One of autumn’s fun activities is a trip to the pumpkin patch to pick the best pumpkin. When you find that perfect orb to fashion into a jack o’ lantern or to decorate your front porch, you’ll know that fall has arrived! Read on for hints and tips on how to pick the best pumpkin for carving or cooking.
Before You Go
With the huge variety of pumpkin varieties, colors, shapes and sizes available, it’s good to know what type of pumpkin you’re looking for before you visit. Are looking for a pumpkin to enhance your fall décor? To carve for Halloween? To make a pumpkin pie? There’s a pumpkin that’s perfect for each use.
An easy way to check if a pumpkin is fresh is by tapping on the side with your knuckle. If you hear a slightly hollow sound, this means the pumpkin is fresh. If you hear a loud thud, the pumpkin may be past its prime. It’s best to choose a pumpkin that feels firm and heavy for its size. Make sure the stem is strong and solidly attached; signs of a healthy pumpkin. A pumpkin with a green stem has been recently harvested. A pumpkin that has been stressed because of lack of water or nutrients may have a brittle, dry stem that easily breaks.
Check the pumpkin for any cracks, wrinkles, cuts or soft spots. If any of these are present, the pumpkin won’t last long. Flip the pumpkin over and press on the bottom with your thumb. If it gives or flexes the pumpkin is no longer fresh. To pick the best pumpkin, choose one with an overall, even coloring. A heavily mottled skin may mean decay.
Check the Pumpkin’s ‘Balance’
Place your potential winner on a flat surface. Is it a little tipsy? Press on the top and sides. Does it wobble? If so, the bottom may be uneven. Pick a pumpkin with a stable, flat base especially if you plan to light the inside with a regular votive or tea candle.
Thick or Thin
The heavier the pumpkin, the thicker the walls. If you’re planning on carving a finely detailed Jack to greet trick-or-treaters, choose a smaller pumpkin as it will have thinner walls. Thinner walls allow more light to shine through. Save the larger pumpkins for more open designs requiring larger cuts.
Pumpkins are available in a variety of colors including the traditional orange, white, blue, red, pink, tan and striped. Pick the best pumpkin for your desired use with our color guide below.
White pumpkins are popular because they provide a white ‘canvas’ for painted on designs and faces. Some pumpkin enthusiasts prefer white pumpkins as the flesh is a light yellow and outer skin is a milky white. This creates an eerie glow when the pumpkin is lit within. White pumpkin varieties include Baby Boo, White Ghost or Valenciano.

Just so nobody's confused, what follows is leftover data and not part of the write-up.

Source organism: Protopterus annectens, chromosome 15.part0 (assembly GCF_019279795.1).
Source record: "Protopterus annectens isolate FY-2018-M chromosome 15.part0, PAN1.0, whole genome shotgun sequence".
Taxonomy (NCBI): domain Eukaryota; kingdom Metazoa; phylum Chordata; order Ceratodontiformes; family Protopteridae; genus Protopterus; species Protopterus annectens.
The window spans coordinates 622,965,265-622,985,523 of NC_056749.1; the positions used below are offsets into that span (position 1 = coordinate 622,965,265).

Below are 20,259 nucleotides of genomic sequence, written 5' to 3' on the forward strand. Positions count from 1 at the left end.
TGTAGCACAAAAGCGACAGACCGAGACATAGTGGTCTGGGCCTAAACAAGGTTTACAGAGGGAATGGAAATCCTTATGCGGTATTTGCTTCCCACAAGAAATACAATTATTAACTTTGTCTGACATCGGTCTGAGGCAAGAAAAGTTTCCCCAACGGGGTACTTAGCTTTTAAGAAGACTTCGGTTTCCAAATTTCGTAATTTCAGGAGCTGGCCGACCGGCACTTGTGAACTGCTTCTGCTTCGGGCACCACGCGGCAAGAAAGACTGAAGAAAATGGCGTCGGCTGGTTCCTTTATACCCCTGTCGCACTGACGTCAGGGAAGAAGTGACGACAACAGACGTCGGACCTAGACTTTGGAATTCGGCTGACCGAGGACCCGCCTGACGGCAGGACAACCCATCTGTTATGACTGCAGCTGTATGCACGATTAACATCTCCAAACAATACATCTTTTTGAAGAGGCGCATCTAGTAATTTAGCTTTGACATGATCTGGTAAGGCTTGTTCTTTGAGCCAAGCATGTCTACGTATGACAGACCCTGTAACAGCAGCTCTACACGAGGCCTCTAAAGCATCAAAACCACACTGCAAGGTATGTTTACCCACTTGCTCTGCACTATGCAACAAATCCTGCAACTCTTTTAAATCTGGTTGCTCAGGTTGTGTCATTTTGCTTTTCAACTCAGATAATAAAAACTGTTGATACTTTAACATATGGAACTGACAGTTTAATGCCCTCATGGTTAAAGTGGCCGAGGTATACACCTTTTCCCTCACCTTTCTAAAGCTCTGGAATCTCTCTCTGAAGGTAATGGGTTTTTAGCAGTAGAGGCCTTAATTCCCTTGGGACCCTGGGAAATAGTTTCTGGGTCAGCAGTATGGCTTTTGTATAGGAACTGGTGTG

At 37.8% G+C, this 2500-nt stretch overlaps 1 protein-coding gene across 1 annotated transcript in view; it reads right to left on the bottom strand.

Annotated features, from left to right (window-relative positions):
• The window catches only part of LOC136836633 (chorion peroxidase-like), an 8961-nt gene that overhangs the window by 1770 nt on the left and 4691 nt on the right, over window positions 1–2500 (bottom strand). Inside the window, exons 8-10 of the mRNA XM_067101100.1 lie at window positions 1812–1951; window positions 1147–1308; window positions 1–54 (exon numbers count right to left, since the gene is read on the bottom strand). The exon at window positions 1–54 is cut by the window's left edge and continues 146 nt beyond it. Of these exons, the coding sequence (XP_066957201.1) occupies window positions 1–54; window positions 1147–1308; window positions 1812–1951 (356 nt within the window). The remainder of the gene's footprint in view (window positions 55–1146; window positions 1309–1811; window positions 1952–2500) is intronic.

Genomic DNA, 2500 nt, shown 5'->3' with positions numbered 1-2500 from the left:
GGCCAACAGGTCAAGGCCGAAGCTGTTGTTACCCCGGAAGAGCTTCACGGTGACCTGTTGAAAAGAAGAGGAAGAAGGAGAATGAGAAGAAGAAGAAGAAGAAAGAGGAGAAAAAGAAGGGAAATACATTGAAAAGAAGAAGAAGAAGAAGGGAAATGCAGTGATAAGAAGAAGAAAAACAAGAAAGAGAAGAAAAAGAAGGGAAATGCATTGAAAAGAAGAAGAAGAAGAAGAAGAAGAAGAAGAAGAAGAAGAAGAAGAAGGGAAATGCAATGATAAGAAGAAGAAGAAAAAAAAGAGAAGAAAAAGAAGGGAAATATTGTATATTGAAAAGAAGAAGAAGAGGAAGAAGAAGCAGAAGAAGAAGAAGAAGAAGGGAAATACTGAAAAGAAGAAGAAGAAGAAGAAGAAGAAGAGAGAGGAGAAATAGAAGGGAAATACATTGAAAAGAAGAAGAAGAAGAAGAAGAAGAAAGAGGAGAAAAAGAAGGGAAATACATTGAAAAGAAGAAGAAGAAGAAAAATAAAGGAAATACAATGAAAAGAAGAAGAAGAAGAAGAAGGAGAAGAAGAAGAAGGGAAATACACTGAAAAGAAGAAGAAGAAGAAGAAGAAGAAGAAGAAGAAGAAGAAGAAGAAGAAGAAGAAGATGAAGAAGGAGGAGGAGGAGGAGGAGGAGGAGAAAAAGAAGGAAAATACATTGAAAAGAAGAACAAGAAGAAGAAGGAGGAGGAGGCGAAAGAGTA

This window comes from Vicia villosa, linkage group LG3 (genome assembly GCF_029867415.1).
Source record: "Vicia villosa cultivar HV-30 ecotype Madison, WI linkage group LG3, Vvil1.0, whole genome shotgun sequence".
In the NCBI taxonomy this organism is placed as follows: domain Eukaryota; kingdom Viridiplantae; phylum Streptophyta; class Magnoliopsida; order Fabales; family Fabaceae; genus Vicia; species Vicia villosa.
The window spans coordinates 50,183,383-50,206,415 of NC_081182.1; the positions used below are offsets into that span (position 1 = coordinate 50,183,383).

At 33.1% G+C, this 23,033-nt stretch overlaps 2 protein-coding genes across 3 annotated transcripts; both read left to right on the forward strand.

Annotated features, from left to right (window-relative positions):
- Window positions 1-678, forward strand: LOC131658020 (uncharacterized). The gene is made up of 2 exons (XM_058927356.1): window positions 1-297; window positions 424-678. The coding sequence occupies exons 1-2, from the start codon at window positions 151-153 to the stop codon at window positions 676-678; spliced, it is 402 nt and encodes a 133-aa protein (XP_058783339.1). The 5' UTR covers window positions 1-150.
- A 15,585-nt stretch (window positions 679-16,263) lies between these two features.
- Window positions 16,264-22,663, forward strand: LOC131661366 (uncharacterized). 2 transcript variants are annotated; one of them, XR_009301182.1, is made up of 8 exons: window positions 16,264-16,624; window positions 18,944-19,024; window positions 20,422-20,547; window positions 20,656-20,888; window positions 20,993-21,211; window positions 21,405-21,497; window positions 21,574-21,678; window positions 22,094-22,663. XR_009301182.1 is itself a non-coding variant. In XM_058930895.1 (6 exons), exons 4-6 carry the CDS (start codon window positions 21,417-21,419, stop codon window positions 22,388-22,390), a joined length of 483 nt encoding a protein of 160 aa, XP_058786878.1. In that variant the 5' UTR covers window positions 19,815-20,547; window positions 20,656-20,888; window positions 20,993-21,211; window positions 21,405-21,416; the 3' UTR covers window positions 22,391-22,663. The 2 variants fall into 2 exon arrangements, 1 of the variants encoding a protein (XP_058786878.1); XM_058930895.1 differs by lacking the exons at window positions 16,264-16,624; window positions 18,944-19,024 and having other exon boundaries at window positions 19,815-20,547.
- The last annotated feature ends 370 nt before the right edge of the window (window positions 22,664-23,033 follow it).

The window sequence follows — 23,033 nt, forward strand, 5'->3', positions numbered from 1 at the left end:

Striking and unusual, blue pumpkins stand out when mixed with their traditional bright orange or red cousins. Blue pumpkins are excellent cooking pumpkins. The flesh is mild and sweet adding great flavor to both sweet and savory dishes. Blue pumpkin varieties include Australian Blue, Jarrahdale, and Queensland Blue.
The khaki tan Musquee de Provence pumpkin originated in southern France. A large, squat, deeply ribbed fruit, it has a delicious, deep orange flesh which is popular with chefs. Other tan pumpkin varieties include Buckskin Kentucky and Dickinson Field.
For Good Eating, Pick a Plump One
Chubby is the top choice when it comes to a selecting a cooking or pie pumpkin. The difference between a carving pumpkin and a cooking pumpkin is the flesh. The flesh of cooking pumpkins is finer grained and sweeter than those of pumpkins grown for jack o’ lanterns. Whereas jack o’ lantern pumpkins are specifically bred for thick, firm rinds making for easier carving.
To pick the best pumpkin, choose one that feels heavy for its size. This means it will have more ‘meat’ or flesh. Plus, cooking pumpkins tend to get sweeter the longer they sit.
Preparing Fresh Pumpkin for Recipes
Fresh pumpkin can easily be frozen for later use in recipes. Here’s how:
- Remove the stringy pulp and seeds
- Cut the cooking pumpkin into large chunks
- Bake in the oven until tender
- With a spoon, scrape the cooked flesh from the rind, and into a bowl
- Use a potato masher to thoroughly mash until it’s a smooth consistency
- Portion the pumpkin into plastic freezer bags, flatten the bags and stack in the freezer
Now you’ll have fresh pumpkin ready for bread, pies, pancakes and stews, year round.
Cooking Pumpkins vs Carving Pumpkins
It’s been rumored that you can make a pie from a jack o’ lantern. But it’s not a good idea. Why? Pumpkins grown for jack ‘o lanterns are different than pie pumpkins. A pie made from a jack ‘o lantern is usually disappointing; stringy and bland tasting. And if you’ve had a burning candle inside you might detect a waxy or burned flavor as well!
Don’t forget to preserve your pumpkin after carving! Carved pumpkins can easily rot without proper preservation. Coating your pumpkin in Wet & Forget Outdoor will preserve your pumpkin from mold and mildew growths for multiple weeks. Learn more on our blog post here.
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